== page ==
The drug industry opens up another potential fault line between the candidates. McCain is seen as more likely than Obama to leave Big Pharma alone as President. With an Obama Administration, Darst would expect a greater focus on generic drugs.

A growing number of companies are signaling to investors that the political cycle matters to their bottom line. The Web site footnoted.org, which specializes in combing through regulatory filings companies provide to the Securities & Exchange Commission, notes that more health-care companies are emphasizing election-related risks. It cites a recent filing by insurer eHealth: "Certain candidates for the 2008 Presidential election have espoused...variations of a universal health-care system that would require a substantial number of individuals to purchase or otherwise obtain health insurance for themselves and/or their children. We cannot be certain of the impact of any new legislation...but it could harm our business, operating results, and financial condition."

Of course, a lot can happen between campaign stump speeches and the oath of office. In 1992, Bill Clinton ran on a platform that included heavy investment in infrastructure to shore up aging roads and bridges. Yet when he took office, it turned out he didn't have congressional support. The planned spending boom never happened. "We have a balance of power that doesn't let ideas that people think are too big happen," says OppenheimerFunds economist Brian Levitt.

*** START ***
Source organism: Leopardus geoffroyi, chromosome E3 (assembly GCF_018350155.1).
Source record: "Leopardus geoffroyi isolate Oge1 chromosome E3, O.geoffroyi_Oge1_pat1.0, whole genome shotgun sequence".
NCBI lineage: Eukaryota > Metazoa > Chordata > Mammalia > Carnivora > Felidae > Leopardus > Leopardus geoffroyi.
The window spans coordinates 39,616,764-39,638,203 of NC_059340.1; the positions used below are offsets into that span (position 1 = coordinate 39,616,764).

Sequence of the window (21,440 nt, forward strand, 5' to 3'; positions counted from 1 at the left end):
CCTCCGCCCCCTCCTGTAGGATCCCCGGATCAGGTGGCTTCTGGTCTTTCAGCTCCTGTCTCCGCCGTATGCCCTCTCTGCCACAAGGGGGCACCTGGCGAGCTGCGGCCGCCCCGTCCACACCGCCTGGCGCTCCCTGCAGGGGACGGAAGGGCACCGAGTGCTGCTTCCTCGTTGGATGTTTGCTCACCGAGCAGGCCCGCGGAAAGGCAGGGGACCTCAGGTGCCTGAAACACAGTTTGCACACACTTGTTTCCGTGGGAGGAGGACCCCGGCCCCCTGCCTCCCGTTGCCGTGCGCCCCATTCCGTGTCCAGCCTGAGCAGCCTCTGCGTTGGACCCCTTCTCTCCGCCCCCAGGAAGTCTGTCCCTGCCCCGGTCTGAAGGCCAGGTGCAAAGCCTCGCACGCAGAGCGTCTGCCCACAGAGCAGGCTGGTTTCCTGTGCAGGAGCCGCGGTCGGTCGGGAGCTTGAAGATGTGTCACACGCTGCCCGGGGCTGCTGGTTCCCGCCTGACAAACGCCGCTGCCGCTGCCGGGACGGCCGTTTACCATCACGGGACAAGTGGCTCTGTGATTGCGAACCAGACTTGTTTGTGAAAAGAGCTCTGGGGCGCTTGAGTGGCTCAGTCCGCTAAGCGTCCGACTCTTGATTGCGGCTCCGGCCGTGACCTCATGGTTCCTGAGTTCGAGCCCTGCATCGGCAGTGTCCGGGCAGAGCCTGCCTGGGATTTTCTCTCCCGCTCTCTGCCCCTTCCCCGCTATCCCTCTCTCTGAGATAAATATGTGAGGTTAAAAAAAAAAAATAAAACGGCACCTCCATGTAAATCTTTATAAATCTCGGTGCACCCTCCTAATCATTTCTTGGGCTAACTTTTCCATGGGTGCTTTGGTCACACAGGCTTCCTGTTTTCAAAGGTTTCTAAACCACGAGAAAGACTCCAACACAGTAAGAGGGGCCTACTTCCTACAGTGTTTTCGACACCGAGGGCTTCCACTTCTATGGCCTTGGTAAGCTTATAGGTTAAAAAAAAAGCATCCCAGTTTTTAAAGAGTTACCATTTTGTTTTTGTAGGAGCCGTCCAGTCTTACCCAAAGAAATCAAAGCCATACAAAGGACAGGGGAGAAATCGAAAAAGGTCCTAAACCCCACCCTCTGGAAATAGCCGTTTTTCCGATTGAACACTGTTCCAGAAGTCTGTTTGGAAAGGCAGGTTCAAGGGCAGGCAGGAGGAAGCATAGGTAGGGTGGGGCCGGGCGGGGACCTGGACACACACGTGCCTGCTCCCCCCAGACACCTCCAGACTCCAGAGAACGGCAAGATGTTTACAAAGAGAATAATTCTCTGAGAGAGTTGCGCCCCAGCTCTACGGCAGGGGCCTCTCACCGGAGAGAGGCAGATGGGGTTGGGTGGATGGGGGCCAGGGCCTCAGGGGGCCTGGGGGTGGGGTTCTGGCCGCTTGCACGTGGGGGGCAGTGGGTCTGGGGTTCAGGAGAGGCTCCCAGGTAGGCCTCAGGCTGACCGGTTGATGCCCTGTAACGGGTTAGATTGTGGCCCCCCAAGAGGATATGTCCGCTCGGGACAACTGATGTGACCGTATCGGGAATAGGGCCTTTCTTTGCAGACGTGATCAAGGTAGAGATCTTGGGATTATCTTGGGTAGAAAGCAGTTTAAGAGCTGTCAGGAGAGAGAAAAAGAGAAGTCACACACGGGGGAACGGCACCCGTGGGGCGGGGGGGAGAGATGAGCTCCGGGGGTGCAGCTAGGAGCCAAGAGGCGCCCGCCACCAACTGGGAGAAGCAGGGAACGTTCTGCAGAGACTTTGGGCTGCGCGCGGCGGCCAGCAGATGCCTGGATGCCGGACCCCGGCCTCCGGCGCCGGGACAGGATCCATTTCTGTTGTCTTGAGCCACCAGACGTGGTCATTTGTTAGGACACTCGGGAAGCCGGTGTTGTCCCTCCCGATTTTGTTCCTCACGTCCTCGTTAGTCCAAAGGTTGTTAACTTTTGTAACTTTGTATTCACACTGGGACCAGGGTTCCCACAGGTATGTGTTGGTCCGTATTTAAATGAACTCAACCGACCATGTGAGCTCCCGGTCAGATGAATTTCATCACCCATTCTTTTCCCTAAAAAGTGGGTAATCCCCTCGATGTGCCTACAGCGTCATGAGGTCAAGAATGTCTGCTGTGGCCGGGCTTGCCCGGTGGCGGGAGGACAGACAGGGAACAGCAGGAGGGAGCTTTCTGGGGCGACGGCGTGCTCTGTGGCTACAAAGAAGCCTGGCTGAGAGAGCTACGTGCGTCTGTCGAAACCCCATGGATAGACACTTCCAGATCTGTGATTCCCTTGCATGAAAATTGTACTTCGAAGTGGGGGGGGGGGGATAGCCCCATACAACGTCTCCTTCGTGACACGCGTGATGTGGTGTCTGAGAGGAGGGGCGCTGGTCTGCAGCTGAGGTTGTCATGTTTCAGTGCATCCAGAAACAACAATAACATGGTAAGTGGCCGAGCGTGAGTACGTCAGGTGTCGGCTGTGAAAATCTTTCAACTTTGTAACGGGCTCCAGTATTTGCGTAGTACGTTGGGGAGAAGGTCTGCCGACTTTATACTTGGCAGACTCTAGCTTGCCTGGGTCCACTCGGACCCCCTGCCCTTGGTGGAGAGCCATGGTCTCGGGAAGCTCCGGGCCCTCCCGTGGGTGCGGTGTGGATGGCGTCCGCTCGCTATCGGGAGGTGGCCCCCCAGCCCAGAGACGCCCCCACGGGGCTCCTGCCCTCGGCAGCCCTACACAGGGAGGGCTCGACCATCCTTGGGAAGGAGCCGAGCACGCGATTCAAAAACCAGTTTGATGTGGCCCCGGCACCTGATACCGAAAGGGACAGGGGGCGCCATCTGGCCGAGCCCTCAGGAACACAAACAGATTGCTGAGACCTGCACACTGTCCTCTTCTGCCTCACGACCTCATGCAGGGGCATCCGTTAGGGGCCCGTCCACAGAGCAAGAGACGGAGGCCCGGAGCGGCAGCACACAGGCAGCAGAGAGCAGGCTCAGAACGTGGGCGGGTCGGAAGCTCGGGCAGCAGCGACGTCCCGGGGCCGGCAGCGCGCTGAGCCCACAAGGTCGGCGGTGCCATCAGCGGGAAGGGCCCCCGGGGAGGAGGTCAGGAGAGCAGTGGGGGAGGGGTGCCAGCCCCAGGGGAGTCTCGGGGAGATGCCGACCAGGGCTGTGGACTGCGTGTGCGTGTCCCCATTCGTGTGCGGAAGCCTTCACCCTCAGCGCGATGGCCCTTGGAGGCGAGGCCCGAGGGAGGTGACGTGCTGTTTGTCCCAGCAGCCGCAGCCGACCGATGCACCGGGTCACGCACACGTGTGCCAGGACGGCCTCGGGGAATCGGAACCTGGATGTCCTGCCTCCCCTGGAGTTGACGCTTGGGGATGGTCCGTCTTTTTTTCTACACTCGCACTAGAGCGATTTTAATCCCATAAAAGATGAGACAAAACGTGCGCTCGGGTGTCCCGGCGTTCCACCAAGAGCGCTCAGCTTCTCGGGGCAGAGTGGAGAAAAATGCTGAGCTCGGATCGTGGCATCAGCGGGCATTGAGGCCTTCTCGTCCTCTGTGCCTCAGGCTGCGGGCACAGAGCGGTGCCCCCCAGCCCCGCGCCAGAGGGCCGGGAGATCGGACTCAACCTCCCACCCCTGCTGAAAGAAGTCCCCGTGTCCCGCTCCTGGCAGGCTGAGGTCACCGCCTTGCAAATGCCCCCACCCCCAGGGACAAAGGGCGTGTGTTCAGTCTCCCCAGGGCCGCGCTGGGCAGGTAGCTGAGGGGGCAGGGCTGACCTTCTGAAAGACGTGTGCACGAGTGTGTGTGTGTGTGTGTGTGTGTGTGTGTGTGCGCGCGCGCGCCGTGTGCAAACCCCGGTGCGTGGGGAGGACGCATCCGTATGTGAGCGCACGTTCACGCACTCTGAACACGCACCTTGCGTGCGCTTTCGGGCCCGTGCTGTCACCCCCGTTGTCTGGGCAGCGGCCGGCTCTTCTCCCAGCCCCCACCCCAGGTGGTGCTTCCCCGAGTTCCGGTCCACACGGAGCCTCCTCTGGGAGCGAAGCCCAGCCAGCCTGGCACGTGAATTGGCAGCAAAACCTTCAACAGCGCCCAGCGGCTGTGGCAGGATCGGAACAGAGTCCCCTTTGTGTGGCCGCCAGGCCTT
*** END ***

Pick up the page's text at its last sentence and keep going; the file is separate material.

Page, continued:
Still, a cottage industry of academic research into Presidential portfolios supports the notion that you can make money investing in them. California Institute of Technology economist Andrea Mattozzi constructed a George W. Bush and an Al Gore portfolio for 2000. He built the portfolios by tapping into campaign contributions by publicly traded companies and identifying the major contributors to each side. He found that a change in the probability of a Bush victory as measured by the Iowa Electronic Markets, a Web-based futures exchange, was reflected in the portfolios. And for the six months before the election, the Bush portfolio returned 9.5% on an annualized basis, while the Gore portfolio lost 8.6%. (The S&P 500 fell 2.5%.) Yingmei Cheng, associate professor of finance at Florida State University College of Business, found a similar relationship with Bush and Kerry portfolios in 2004. (The portfolios had been created by ISI.)

Investing in stocks isn't the only way to play politics with your money. Among possible unfavorable outcomes for well-heeled investors in this election: higher taxes. McCain's tax-cut proposals are largely geared toward keeping taxes low for those with high incomes. Obama would raise taxes on the well-off and cut them for low- and middle-income taxpayers. High-tax-bracket investors could hedge against an Obama victory by buying municipal bonds. They currently offer a higher aftertax yield than comparable Treasuries, and that tax shelter will be more valuable if income tax rates go up.